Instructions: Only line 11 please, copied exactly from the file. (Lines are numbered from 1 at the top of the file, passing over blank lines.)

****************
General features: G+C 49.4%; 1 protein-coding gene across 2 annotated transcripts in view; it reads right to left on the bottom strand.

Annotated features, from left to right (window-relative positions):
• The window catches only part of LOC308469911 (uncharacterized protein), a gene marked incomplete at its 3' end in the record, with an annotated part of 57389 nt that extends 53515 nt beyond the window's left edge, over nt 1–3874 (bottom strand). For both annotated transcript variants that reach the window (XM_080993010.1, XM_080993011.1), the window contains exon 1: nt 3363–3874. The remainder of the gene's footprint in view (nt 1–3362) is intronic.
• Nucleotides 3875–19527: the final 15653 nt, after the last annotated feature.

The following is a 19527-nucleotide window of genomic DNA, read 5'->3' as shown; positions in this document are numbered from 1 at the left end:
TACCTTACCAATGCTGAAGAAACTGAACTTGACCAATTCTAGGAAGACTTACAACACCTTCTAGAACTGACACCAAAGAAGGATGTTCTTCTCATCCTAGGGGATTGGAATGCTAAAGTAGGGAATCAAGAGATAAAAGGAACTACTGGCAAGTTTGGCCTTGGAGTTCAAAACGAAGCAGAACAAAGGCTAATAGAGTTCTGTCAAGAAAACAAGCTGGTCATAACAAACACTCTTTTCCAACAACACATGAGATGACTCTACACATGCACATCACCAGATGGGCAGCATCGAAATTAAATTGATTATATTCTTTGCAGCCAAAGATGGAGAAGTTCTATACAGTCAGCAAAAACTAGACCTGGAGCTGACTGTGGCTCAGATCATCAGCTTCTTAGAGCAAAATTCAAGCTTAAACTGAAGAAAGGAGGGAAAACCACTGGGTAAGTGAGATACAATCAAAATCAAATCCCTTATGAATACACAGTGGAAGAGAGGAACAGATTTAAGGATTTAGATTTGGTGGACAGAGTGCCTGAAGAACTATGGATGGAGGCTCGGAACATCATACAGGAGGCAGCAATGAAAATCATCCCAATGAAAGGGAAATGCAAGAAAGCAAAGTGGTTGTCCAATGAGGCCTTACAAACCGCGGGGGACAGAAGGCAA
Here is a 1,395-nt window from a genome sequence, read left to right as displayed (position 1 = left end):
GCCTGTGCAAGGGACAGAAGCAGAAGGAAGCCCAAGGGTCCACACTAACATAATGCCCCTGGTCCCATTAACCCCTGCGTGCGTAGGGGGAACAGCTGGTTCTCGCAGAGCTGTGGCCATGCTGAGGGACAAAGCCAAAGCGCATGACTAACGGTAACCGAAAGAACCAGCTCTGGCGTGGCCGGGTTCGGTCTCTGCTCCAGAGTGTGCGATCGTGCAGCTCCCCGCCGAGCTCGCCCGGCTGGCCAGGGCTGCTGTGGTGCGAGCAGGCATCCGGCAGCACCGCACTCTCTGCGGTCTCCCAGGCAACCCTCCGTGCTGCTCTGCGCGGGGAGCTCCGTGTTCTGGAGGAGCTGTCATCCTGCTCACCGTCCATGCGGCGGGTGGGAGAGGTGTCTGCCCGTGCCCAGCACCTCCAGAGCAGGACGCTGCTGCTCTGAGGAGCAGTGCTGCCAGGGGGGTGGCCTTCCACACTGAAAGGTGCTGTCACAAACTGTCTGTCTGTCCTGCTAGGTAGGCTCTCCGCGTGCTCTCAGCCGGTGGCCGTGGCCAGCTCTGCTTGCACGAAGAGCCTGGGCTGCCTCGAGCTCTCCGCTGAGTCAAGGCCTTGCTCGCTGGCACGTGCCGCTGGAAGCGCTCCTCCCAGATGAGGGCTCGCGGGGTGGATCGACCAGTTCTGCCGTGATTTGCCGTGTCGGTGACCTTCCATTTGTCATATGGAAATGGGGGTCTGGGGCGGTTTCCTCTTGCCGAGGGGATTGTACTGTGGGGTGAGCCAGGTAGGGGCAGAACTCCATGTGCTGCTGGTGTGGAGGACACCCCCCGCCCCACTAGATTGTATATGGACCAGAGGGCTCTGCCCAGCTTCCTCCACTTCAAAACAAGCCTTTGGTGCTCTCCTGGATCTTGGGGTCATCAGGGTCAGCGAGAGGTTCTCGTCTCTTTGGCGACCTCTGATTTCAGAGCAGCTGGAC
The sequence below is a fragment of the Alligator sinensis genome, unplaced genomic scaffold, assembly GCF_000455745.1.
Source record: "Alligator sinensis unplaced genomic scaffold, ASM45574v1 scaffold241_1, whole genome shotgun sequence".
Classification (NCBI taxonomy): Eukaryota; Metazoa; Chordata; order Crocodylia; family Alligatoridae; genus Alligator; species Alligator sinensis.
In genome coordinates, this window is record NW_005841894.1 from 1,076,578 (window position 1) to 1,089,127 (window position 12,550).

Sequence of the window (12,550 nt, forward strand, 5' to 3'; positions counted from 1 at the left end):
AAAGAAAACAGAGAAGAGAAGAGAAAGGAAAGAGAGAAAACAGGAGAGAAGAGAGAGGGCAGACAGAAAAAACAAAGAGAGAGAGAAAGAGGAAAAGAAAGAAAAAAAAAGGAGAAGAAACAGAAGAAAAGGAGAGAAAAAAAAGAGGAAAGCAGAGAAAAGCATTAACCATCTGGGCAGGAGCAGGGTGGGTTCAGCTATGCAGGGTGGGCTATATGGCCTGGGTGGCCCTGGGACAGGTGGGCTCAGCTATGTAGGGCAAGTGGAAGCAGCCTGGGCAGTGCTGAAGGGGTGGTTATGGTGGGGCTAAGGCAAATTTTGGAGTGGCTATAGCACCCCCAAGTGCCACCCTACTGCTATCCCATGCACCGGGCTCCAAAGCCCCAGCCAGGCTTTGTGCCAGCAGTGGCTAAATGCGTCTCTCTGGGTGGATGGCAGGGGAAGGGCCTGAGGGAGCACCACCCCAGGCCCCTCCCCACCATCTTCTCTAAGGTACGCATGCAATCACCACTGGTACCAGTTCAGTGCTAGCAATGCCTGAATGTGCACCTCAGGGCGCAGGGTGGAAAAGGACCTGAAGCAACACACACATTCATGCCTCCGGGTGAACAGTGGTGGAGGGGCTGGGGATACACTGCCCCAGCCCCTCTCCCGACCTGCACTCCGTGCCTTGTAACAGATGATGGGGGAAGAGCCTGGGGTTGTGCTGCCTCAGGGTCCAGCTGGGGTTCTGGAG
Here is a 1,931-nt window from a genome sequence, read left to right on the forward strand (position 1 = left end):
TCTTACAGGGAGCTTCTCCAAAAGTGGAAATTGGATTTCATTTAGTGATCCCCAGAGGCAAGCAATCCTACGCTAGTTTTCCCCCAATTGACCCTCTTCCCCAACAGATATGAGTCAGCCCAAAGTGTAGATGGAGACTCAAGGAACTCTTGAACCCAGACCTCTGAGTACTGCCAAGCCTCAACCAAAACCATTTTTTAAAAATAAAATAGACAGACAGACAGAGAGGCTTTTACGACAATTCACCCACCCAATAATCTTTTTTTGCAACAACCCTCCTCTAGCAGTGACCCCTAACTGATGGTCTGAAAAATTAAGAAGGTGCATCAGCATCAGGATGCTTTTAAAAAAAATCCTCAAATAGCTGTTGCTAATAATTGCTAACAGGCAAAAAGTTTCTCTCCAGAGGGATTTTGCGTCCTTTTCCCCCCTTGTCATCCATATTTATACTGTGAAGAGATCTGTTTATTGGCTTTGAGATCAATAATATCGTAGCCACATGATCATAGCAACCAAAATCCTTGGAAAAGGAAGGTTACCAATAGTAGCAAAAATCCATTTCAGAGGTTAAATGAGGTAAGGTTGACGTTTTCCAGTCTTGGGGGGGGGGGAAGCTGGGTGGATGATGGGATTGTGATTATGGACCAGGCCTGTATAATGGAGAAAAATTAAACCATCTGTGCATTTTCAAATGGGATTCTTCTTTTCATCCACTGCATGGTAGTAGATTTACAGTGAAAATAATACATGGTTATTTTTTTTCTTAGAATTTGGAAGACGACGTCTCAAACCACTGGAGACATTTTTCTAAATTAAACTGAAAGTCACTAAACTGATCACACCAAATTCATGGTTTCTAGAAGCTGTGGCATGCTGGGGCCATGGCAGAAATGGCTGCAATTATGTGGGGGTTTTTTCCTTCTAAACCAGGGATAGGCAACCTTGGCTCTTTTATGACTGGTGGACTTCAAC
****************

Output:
Classification (NCBI taxonomy): Eukaryota; Metazoa; Chordata; order Crocodylia; family Alligatoridae; genus Alligator; species Alligator sinensis.